Barge leased to house 500 asylum seekers off Dorset coast, despite Tory row
A barge docked off the Dorset coast will hold around 500 asylum seekers for at least 18 months, the Home Office has confirmed despite facing legal threats from local Tories.
“Basic and functional accommodation” will be provided on the Bibby Stockholm along with 24/7 security under Government plans to reduce the costly reliance on hotels.
The Home Office has not set out the cost of the lease agreement for the vessel that will be docked at Portland Port, but estimates have put the overall price tag of the charter and the berthing at more than £20,000 a day.
Tory-run Dorset Council and local Conservative MP Richard Drax are considering launching legal action to prevent the barge being docked near the seaside resort of Weymouth.
Human rights organisations criticised the “cruelty” of “confining” hundreds of vulnerable people on a barge, as they blamed the Government for creating the backlog of asylum claims.
Immigration minister Robert Jenrick said: “We will not elevate the interests of illegal migrants over the British people we are elected to serve.
“We have to use alternative accommodation options, as our European neighbours are doing – including the use of barges and ferries – to save the British taxpayer money and to prevent the UK becoming a magnet for asylum shoppers in Europe.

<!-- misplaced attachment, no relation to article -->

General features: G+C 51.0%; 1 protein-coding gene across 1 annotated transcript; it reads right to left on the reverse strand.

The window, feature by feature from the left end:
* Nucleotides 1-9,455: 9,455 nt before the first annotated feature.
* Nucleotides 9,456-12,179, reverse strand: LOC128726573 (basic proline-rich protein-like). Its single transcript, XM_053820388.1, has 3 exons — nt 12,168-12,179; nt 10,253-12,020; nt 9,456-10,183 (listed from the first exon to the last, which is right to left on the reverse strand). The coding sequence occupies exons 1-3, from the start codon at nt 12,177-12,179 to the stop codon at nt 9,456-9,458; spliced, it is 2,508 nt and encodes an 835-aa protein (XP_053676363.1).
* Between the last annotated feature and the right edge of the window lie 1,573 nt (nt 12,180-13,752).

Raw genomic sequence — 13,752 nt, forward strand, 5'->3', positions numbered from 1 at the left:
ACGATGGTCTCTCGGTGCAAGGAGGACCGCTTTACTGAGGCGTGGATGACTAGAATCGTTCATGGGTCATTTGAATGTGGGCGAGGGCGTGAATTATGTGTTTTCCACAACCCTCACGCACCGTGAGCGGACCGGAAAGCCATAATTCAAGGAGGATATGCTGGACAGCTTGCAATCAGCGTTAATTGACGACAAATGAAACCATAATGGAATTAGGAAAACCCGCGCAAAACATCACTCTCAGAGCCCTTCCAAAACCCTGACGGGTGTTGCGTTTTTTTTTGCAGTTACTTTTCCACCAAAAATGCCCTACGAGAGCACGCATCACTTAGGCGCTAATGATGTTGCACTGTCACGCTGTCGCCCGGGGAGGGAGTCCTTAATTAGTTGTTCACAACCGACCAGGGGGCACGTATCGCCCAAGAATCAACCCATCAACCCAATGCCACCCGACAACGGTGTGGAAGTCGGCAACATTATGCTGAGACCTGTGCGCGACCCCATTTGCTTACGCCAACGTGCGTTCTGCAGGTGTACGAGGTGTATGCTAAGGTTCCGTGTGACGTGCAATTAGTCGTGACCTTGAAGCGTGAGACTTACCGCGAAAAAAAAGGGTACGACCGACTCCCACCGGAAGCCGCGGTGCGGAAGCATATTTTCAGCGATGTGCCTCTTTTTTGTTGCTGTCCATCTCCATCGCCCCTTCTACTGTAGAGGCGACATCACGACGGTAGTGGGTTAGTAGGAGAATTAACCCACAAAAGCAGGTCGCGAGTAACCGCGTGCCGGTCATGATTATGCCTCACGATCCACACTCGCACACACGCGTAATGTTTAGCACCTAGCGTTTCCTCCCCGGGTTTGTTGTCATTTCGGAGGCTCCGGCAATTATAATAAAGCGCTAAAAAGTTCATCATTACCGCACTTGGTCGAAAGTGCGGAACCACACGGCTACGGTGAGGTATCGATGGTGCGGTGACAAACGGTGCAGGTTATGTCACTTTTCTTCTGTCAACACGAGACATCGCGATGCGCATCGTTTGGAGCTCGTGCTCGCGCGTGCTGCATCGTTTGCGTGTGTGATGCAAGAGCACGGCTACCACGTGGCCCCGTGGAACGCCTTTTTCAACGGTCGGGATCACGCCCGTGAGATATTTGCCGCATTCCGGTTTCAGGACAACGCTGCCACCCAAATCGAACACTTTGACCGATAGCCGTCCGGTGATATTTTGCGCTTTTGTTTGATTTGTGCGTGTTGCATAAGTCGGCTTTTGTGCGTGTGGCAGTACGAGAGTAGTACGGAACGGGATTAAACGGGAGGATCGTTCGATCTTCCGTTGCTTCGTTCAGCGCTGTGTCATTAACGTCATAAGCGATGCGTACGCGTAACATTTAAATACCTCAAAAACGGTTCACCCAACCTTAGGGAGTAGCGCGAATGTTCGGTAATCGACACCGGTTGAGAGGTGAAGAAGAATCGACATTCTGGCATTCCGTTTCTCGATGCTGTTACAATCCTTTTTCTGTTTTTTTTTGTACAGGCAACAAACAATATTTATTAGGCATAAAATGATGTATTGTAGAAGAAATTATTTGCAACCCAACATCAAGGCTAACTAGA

“All accommodation will meet our legal obligations and we will work closely with the local community to address their concerns, including through financial support.”
The Home Office said people will be moved onto the barge, which is currently in Italy, in the “coming months”.
Discussions with other ports and further vessels will be “announced in due course”.
It is planned that around 500 single adult males will be held on the vessel while their claims are being processed.
The Home Office said the vessel will provide “basic and functional accommodation, and healthcare provision, catering facilities” and around the clock security will be in place on board “to minimise the disruption to local communities”.
Portland Port chief executive Bill Reeves said: “We encourage everyone in the community to approach this with an open mind and help us show other areas just how successful this type of initiative can be, both for the migrants and the local community.
“There will be close co-operation with local agencies, including the health and emergency services during the preparations for the vessel’s arrival and its operation. We will also work closely with local community and voluntary groups.”
Around 51,000 asylum seekers are currently in temporary accommodation such as hotels as the Home Office tackles a backlog of claims.
Amnesty International UK’s refugee and migrant rights director Steve Valdez-Symonds said all plans to hold migrants in former military barracks and boats should be “abandoned”.
“Confining hundreds of people in isolation on a barge is just more of the political theatre that the Government has created to obscure its gross mismanagement of the asylum system,” he said.
“Anyone seeking asylum in this country should be housed in decent accommodation with proper facilities and, crucially, their claims should be properly and consistently processed.
“Instead of more ministerial cruelty, we need sweeping asylum reforms, with an emphasis on deciding claims fairly and efficiently, acting on those decisions, eliminating wasteful repeat reconsiderations of decisions that people are entitled to asylum, and making a real effort to reduce huge backlogs and unreasonable Home Office workloads.”
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